Sunday, January 27, 2008

Mission: American Breakfast

Rumblings of an American Breakfast party have been happening for weeks at my apartment, so I finally put the plan into action and made it official. An invitation was sent to my roommates and friends, tempting them with foreign delights like Aunt Jemima and exotic delicacies like chocolate chip panckakes (made from Bisquick of course).

But here in Italy, the land of a million dietary rules, eating fried bacon, eggs, hashbrowns and pancakes at first rise is considered an absurdity. So to appease my roommates' apprehension, I decided to cook our American Breakfast for dinner.

When 7pm came around, Stephanie rolled up our sleeves and got back to our roots for a good ol' fashioned American shmorgasboard.
Our American Breakfast (dinner)
  • 15 eggs, scrambled and mixed with American cheese

  • A dozen sausages, grilled to perfection
  • Strips of pancetta (as close as I could find to bacon) fried to a crisp

  • Hashbrowns: an entire bag of potatoes, shreaded and mixed with onions, and olive oil
  • French toast: slices of whole wheat bread dipped in a mixture of egg, cocoa (substitute for cinnamon) and milk, an grilled to a golden brown
  • Bisquick Shake n' Pour pancake mix (with chocolate chips)

The Italian stovetop in my kitchen didn't know what hit it. All 4 burners were firing at once, butter was splattering, the sausages were spitting and we were dripping pancake mix everywhere! I felt like a kid again.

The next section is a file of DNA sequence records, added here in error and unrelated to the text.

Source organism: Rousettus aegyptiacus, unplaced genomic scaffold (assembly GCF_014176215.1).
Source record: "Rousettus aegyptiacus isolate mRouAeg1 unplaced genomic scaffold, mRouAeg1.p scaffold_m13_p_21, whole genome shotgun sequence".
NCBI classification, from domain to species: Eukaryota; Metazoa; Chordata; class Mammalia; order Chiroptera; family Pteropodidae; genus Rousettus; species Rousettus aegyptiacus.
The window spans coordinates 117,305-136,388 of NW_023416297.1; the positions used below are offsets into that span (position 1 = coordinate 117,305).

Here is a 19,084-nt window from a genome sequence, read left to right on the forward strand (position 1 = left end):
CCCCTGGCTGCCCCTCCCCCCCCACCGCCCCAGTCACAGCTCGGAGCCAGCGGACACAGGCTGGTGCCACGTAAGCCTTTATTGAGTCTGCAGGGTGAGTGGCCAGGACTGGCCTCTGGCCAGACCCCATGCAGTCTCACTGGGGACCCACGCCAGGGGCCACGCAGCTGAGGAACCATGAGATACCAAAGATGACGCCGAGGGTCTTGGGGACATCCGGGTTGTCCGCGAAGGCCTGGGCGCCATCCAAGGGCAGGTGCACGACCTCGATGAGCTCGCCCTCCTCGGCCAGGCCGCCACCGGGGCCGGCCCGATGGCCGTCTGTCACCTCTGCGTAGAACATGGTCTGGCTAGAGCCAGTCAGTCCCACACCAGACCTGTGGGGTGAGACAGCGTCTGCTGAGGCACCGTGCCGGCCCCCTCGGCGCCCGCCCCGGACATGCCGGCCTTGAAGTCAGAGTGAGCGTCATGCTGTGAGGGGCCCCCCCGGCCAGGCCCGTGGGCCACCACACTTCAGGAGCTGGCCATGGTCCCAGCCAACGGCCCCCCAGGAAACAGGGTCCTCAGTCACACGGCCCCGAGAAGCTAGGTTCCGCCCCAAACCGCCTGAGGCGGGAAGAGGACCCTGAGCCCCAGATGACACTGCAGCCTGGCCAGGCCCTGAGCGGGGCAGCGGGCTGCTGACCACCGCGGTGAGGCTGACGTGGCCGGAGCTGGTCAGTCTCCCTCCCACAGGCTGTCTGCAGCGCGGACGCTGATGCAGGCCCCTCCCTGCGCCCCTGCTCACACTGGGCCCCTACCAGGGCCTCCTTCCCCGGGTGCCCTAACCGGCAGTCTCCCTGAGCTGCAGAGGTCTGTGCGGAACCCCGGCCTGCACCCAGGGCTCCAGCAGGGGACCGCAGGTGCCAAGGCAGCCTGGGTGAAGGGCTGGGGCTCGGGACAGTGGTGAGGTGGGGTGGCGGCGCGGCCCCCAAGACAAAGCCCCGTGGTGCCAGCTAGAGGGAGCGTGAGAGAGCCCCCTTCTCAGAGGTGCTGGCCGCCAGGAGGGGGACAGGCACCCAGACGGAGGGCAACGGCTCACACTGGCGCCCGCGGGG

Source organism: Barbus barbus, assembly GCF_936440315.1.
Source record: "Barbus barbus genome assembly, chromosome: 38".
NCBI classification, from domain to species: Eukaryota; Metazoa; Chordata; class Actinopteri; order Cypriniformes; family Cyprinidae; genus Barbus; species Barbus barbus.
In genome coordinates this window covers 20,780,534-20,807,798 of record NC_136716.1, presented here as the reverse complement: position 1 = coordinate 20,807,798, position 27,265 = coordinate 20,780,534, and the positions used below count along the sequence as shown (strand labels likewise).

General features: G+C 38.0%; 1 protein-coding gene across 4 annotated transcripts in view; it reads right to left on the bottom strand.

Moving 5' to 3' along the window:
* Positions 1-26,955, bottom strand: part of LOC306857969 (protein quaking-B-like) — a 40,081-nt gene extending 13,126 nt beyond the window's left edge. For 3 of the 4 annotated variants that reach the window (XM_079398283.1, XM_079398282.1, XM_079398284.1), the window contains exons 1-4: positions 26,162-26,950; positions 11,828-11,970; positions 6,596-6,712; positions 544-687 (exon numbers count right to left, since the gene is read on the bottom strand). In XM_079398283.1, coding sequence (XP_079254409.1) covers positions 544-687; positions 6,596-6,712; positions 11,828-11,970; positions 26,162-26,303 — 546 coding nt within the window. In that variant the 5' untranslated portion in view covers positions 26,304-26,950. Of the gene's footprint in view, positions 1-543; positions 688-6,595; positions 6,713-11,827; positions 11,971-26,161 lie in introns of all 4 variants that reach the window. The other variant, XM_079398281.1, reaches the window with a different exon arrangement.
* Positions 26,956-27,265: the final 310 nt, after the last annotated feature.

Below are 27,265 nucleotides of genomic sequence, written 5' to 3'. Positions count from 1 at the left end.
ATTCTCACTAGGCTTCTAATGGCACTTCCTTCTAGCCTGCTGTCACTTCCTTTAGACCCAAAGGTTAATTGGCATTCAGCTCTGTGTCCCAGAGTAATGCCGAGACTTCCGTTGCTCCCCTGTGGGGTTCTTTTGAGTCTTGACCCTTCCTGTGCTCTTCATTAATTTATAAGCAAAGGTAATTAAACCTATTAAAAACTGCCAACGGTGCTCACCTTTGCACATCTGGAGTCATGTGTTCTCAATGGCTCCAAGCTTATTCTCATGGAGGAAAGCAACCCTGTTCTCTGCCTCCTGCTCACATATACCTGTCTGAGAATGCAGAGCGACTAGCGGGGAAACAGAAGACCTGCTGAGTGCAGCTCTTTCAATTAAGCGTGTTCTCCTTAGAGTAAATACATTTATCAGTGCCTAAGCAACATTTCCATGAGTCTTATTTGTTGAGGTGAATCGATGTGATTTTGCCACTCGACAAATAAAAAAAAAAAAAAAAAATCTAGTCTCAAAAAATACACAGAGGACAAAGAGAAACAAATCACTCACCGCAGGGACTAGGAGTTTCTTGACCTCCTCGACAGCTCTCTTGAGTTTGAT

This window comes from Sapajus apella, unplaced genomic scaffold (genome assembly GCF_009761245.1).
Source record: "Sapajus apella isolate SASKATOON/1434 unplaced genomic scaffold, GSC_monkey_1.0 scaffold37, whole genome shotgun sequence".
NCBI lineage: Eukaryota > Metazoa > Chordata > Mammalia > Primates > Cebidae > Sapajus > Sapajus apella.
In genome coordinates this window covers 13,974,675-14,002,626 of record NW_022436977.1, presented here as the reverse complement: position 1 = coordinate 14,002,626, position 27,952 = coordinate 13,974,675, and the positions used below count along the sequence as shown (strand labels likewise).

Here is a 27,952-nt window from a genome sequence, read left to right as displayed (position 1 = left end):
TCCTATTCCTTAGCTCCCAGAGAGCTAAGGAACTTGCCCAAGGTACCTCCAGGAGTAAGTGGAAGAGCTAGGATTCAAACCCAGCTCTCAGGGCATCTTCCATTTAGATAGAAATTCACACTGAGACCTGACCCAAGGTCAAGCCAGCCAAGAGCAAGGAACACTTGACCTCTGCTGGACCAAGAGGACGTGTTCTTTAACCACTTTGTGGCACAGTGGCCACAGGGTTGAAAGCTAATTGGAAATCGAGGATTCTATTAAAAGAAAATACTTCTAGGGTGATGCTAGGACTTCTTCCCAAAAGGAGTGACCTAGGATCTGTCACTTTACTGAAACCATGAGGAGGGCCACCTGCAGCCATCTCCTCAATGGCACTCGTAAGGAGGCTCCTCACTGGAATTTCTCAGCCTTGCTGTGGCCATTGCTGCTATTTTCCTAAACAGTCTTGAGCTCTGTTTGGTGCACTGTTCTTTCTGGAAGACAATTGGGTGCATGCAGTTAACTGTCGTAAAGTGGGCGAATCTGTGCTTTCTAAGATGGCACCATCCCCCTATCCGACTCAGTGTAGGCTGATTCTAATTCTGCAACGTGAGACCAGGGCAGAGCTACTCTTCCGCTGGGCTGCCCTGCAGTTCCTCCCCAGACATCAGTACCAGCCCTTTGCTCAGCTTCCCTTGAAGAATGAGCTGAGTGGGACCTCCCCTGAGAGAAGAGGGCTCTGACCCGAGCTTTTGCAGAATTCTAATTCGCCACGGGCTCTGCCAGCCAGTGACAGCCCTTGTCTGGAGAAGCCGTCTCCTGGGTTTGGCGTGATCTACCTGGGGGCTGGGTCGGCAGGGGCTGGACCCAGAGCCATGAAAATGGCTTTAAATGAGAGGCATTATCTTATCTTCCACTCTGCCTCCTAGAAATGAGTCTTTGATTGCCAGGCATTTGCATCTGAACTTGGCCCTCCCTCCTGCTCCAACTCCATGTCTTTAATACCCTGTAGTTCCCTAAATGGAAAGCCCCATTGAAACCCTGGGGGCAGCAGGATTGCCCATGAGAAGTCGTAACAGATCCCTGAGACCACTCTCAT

One hour later we threw on some American tunes and had ourselves a real feast. Stephanie and I received complimenti for our eggs, hashbrowns and sausages but I'm not sure our dinner guests really warmed up to the idea of pancakes with syrup and butter.

They didn't know how to eat them either. Instinctually they picked up the pancakes with their hands and ate them dry, like you would Italian bread. They also at the french toast like it was plain toast (like an egg sandwhich). Steph and I giggled and galdly lent some important American Breakfast tips as we drenched our plates with Aunt Jemima.

Our guests called our American breakfast a bomba (bomb) and I don't disagree. It heavenly heavy and gloriously greasy. I felt, though, that it was my duty to broaden my roommates' horizons. They needed to know that there's more to breakfast than Mulino Bianco biscotti, a brioche and a pint-sized cup of caffè.

Mission Accomplished.

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